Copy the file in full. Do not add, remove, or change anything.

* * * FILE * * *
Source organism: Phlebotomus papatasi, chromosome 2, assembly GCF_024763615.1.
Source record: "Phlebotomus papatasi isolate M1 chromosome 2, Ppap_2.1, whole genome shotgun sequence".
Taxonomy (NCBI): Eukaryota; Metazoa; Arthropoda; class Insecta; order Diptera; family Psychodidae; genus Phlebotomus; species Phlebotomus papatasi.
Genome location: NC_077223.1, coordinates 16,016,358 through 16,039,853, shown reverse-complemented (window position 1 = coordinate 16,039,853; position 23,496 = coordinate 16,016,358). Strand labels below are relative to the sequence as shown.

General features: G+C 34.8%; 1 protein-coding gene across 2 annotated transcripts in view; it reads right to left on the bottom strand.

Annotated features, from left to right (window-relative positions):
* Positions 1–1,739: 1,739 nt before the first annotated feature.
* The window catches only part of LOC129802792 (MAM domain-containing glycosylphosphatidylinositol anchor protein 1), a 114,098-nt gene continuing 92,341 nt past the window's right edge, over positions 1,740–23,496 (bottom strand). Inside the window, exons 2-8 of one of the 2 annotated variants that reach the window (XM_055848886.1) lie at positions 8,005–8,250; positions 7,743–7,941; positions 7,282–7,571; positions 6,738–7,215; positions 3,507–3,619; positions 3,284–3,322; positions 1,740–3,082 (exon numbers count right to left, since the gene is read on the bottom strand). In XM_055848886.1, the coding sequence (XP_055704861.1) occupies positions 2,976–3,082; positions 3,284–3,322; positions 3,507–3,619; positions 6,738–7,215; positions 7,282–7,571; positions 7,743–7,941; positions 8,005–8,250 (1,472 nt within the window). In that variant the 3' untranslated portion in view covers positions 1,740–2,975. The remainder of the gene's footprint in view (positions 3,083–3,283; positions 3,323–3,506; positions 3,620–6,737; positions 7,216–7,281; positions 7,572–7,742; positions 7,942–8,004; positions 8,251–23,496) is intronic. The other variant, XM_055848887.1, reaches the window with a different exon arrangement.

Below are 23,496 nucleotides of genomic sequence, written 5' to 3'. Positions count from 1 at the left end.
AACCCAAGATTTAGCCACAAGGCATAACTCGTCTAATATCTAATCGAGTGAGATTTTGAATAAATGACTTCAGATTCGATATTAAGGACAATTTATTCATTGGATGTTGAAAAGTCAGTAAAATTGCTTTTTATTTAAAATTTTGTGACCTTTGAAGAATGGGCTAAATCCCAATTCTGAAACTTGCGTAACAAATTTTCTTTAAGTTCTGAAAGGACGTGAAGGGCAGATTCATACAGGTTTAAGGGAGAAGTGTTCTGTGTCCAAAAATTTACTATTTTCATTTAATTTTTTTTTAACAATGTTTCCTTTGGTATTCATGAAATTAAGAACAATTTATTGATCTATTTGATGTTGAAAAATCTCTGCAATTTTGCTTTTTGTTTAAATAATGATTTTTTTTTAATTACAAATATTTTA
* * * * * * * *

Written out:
Source organism: Phlebotomus papatasi, chromosome 2, assembly GCF_024763615.1.
Source record: "Phlebotomus papatasi isolate M1 chromosome 2, Ppap_2.1, whole genome shotgun sequence".
Taxonomy (NCBI): Eukaryota; Metazoa; Arthropoda; class Insecta; order Diptera; family Psychodidae; genus Phlebotomus; species Phlebotomus papatasi.
Genome location: NC_077223.1, coordinates 16,016,358 through 16,039,853, shown reverse-complemented (window position 1 = coordinate 16,039,853; position 23,496 = coordinate 16,016,358). Strand labels below are relative to the sequence as shown.

General features: G+C 34.8%; 1 protein-coding gene across 2 annotated transcripts in view; it reads right to left on the bottom strand.

Annotated features, from left to right (window-relative positions):
* Positions 1–1,739: 1,739 nt before the first annotated feature.
* The window catches only part of LOC129802792 (MAM domain-containing glycosylphosphatidylinositol anchor protein 1), a 114,098-nt gene continuing 92,341 nt past the window's right edge, over positions 1,740–23,496 (bottom strand). Inside the window, exons 2-8 of one of the 2 annotated variants that reach the window (XM_055848886.1) lie at positions 8,005–8,250; positions 7,743–7,941; positions 7,282–7,571; positions 6,738–7,215; positions 3,507–3,619; positions 3,284–3,322; positions 1,740–3,082 (exon numbers count right to left, since the gene is read on the bottom strand). In XM_055848886.1, the coding sequence (XP_055704861.1) occupies positions 2,976–3,082; positions 3,284–3,322; positions 3,507–3,619; positions 6,738–7,215; positions 7,282–7,571; positions 7,743–7,941; positions 8,005–8,250 (1,472 nt within the window). In that variant the 3' untranslated portion in view covers positions 1,740–2,975. The remainder of the gene's footprint in view (positions 3,083–3,283; positions 3,323–3,506; positions 3,620–6,737; positions 7,216–7,281; positions 7,572–7,742; positions 7,942–8,004; positions 8,251–23,496) is intronic. The other variant, XM_055848887.1, reaches the window with a different exon arrangement.

Below are 23,496 nucleotides of genomic sequence, written 5' to 3'. Positions count from 1 at the left end.
AACCCAAGATTTAGCCACAAGGCATAACTCGTCTAATATCTAATCGAGTGAGATTTTGAATAAATGACTTCAGATTCGATATTAAGGACAATTTATTCATTGGATGTTGAAAAGTCAGTAAAATTGCTTTTTATTTAAAATTTTGTGACCTTTGAAGAATGGGCTAAATCCCAATTCTGAAACTTGCGTAACAAATTTTCTTTAAGTTCTGAAAGGACGTGAAGGGCAGATTCATACAGGTTTAAGGGAGAAGTGTTCTGTGTCCAAAAATTTACTATTTTCATTTAATTTTTTTTTAACAATGTTTCCTTTGGTATTCATGAAATTAAGAACAATTTATTGATCTATTTGATGTTGAAAAATCTCTGCAATTTTGCTTTTTGTTTAAATAATGATTTTTTTTTAATTACAAATATTTTA